Declaration of the Hungarian Europe Society with regard to the OSCE Final Report on Parliamentary Elections in Hungary
As it is known, following an invitation from the Hungarian Ministry for Foreign Affairs, the Organisation for Security and Co-operation in Europe (OSCE) sent a Limited Election Observation Mission to oversee the parliamentary elections held on 6th April 2014. The OSCE/ODIHR Final Report was adopted and published on 11th July 2014.
In its Executive Summary the Report states that the elections were efficiently organised and the candidate registration process was inclusive. On the other hand, the Report confirms that several factors gave an undue advantage to the ruling Fidesz party. Among these factors the Report mentions restrictive campaign regulations, biased coverage by a large part of the media and a lacking separation of party and State during the election campaign. The document sheds light on controversial issues of newly adopted legislation, including recent amendments to the new Fundamental Law, and on some controversial aspects of newly adopted acts, such as the counting method and transfer of surplus votes, the creation of new constituency boundaries, the discrimination between certain groups of voters living abroad, the separate voting system for registered minority voters and the unlevel playing field between political parties in the media. The Report maintains that the current rules violate international norms and it puts forward as many as 36 recommendations for the purpose of improving the current Hungarian election system.
The non-governmental organisations and media close to the government surround the critical remarks of the OSCE Report with silence, play these down and focus exclusively on the positive aspects of the Report about the efficiency of the administration of the elections. Although election observers acknowledged that the administrative apparatus did, indeed, do an efficient job and followed election rules adequately – which is a piece of well-deserved praise to all civil servants and administrative personnel who participated in the organisation – the OSCE Report also points out that it is questionable whether the people serving on election bodies were selected impartially. Election rules were changed a number of times during the process and in the last minute, which made the work of administrators especially difficult.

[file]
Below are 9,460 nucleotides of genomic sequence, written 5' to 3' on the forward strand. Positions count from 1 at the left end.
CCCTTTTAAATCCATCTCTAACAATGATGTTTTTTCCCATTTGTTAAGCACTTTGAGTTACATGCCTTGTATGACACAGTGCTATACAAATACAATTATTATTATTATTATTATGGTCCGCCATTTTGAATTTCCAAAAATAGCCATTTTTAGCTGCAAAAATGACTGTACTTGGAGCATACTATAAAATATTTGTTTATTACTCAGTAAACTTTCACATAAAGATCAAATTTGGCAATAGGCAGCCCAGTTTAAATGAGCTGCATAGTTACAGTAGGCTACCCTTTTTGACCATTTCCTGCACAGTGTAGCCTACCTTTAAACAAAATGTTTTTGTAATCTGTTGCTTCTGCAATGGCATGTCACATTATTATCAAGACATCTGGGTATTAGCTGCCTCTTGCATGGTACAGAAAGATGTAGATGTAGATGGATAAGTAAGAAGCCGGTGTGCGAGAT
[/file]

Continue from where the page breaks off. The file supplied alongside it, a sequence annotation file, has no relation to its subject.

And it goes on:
The Hungarian Europe Society is of the view that the positive aspects of the Report should not make anyone forget that OSCE observers found many aspects of the Hungarian election system incompatible with international norms. It adds to the gravity of the situation that a recent ruling of the Hungarian Constitutional Court on municipal elections is running against some basic and widely-accepted democratic norms. As Hungary is a member of the community of democratic states and does not wish to leave this community, as we hope, its government is supposed to observe the norms and regulations the country freely accepted when it joined this community. Therefore, we call upon the ruling party coalition and the Minister for Justice, Mr László Trócsányi to make sure that the recommendations put forward by OSCE are acted upon and that the unveiled deficiencies of the current system are dealt with urgently. As a guardian of democratic values, our Society urges Hungarian law-makers to guarantee that Hungarian laws – including the Fundamental Law – are in line with the internationally acknowledged democratic norms of fairness, impartiality and proportionality at all levels of the Hungarian electoral system.
Budapest, July 2014